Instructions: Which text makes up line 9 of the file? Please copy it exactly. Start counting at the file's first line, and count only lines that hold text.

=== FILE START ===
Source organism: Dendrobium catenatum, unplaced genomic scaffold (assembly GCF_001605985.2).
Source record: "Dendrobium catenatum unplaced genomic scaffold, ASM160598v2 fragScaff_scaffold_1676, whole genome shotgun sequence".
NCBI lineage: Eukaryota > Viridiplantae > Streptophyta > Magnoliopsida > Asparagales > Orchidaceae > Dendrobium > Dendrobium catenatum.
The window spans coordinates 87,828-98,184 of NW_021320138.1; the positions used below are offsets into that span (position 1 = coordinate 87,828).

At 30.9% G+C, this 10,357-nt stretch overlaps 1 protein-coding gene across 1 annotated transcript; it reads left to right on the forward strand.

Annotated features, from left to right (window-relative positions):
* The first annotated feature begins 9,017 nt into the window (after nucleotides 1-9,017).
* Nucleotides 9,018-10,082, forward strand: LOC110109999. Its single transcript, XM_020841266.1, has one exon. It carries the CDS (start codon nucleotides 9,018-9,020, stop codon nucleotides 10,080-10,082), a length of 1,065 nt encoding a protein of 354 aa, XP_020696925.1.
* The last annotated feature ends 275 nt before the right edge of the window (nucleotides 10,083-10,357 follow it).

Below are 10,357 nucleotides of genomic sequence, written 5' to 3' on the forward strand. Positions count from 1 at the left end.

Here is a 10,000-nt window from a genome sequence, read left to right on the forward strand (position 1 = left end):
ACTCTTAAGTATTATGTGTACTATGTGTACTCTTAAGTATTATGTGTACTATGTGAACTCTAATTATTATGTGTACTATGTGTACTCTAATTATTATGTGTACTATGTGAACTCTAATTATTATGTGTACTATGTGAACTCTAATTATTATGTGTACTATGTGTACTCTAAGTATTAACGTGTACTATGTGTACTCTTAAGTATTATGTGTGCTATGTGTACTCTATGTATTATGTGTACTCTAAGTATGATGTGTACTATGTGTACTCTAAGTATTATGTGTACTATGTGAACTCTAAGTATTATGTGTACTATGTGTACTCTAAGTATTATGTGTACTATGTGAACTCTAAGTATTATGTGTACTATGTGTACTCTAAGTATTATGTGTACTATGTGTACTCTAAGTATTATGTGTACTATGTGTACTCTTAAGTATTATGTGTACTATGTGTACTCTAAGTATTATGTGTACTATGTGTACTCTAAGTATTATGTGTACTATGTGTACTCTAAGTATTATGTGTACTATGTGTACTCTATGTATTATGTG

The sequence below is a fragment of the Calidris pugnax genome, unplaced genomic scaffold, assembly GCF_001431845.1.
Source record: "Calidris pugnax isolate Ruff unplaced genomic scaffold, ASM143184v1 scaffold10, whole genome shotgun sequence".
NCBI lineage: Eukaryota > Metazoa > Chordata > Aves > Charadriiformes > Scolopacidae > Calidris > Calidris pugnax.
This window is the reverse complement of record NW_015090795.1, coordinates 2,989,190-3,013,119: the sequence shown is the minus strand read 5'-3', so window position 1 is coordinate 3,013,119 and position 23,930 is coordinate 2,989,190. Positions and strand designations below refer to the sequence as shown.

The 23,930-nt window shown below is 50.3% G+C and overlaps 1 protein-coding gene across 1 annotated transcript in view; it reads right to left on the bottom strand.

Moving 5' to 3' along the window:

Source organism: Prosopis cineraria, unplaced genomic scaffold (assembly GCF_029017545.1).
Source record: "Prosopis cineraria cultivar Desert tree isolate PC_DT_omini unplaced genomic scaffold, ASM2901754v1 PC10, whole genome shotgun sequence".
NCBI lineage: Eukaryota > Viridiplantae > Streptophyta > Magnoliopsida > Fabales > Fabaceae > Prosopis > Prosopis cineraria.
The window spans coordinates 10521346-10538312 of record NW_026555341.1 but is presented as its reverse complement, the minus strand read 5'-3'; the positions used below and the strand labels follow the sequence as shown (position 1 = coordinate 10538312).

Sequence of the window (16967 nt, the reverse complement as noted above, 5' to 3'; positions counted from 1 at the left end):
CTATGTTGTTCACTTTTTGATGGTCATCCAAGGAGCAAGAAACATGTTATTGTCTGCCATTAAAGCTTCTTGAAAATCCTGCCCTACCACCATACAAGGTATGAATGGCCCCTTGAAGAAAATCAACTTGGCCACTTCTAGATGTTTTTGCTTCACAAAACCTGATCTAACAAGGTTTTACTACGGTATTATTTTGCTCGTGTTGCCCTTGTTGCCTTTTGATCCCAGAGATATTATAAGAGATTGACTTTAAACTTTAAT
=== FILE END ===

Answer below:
* The last annotated feature ends 275 nt before the right edge of the window (nucleotides 10,083-10,357 follow it).